With that, all I need is for the Worker to inject the HTML into pages when the client connects with the offending protocol versions.


let tlsVersion = "NONE"
if (event.request && event.request.cf && event.request.cf.tlsVersion && typeof event.request.cf.tlsVersion === "string" && event.request.cf.tlsVersion !== "") {
	tlsVersion = event.request.cf.tlsVersion
	if (tlsVersion !== "NONE" && tlsVersion !== "TLSv1.2" && tlsVersion !== "TLSv1.3") {
		let text = await response.text()
		let modified = text.replace("</head>", "</head><span id=\"tlsWarning\"><a href=\"https://scotthelme.co.uk/tls-warning\">Urgent Notice</a></span>")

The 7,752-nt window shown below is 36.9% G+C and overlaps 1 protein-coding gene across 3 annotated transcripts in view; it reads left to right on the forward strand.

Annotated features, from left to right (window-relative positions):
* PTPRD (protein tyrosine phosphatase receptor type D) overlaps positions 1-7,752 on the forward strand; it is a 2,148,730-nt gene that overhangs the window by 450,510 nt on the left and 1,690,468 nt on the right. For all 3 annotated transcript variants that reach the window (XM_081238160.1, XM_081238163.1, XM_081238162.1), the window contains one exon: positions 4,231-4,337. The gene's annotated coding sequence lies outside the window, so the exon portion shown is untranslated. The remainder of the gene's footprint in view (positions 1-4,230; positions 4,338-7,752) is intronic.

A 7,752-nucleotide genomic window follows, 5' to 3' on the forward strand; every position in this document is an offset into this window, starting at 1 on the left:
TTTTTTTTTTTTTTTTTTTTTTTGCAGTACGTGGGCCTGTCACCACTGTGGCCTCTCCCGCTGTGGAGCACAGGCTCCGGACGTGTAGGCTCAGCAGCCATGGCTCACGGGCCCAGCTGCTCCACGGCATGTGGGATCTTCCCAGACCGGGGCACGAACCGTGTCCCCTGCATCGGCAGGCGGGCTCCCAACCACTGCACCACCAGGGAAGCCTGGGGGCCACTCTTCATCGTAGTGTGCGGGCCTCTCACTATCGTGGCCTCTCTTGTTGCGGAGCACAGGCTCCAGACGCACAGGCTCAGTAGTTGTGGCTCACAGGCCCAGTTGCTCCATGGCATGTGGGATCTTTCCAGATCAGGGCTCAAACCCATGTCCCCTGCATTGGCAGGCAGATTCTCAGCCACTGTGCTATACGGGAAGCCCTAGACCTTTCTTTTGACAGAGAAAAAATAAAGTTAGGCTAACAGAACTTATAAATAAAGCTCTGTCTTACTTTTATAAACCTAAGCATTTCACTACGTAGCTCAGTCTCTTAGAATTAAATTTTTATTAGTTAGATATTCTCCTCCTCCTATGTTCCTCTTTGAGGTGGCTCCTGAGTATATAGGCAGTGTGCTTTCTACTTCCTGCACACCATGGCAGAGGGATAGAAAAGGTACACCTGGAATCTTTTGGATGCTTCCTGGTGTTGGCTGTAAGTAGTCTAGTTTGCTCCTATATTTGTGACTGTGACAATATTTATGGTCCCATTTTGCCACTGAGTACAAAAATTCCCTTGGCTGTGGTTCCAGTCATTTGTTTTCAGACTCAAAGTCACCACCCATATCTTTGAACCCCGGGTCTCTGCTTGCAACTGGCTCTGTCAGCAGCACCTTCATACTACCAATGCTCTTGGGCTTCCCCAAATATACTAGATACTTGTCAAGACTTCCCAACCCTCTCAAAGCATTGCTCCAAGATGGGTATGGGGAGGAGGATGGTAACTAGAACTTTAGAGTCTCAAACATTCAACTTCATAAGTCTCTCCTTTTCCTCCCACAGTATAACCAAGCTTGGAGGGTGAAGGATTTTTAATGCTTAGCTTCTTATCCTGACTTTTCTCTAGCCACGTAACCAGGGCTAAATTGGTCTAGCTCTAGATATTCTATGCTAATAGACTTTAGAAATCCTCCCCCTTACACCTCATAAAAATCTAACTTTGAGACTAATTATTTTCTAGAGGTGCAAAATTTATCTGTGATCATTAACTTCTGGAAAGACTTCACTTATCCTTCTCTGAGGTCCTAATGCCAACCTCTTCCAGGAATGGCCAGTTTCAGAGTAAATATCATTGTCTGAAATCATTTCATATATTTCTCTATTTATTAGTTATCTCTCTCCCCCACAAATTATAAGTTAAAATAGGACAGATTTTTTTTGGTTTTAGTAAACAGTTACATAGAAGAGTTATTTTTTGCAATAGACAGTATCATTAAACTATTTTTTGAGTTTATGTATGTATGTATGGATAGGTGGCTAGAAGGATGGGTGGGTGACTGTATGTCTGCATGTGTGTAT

return new Response(modified , {
			status: 200,
		})
	}
}


The above code will need to be worked into your existing worker but you can see the basic idea of what's going on. We declare tlsVersion, check that the Cloudflare provided TLS version is present and correct, then check the version to see if it's one we plan to deprecate. If it is, grab the response text, insert the HTML for the banner and return it to the client.


Testing it out

To see if everything is working as expected we of course need a browser to connect to the site with a TLS version that will fall under the deprecation warning. To do this I used Firefox where you can navigate to about:config, search for security.tls.version.max and set it to 2. Then, when you connect to sites, Firefox will be using TLSv1.1 for the connection. Here's what that looks like!



If I switch back over to Chrome, which will be using TLSv1.3 at this stage, there is of course no warning presented.



Moving forwards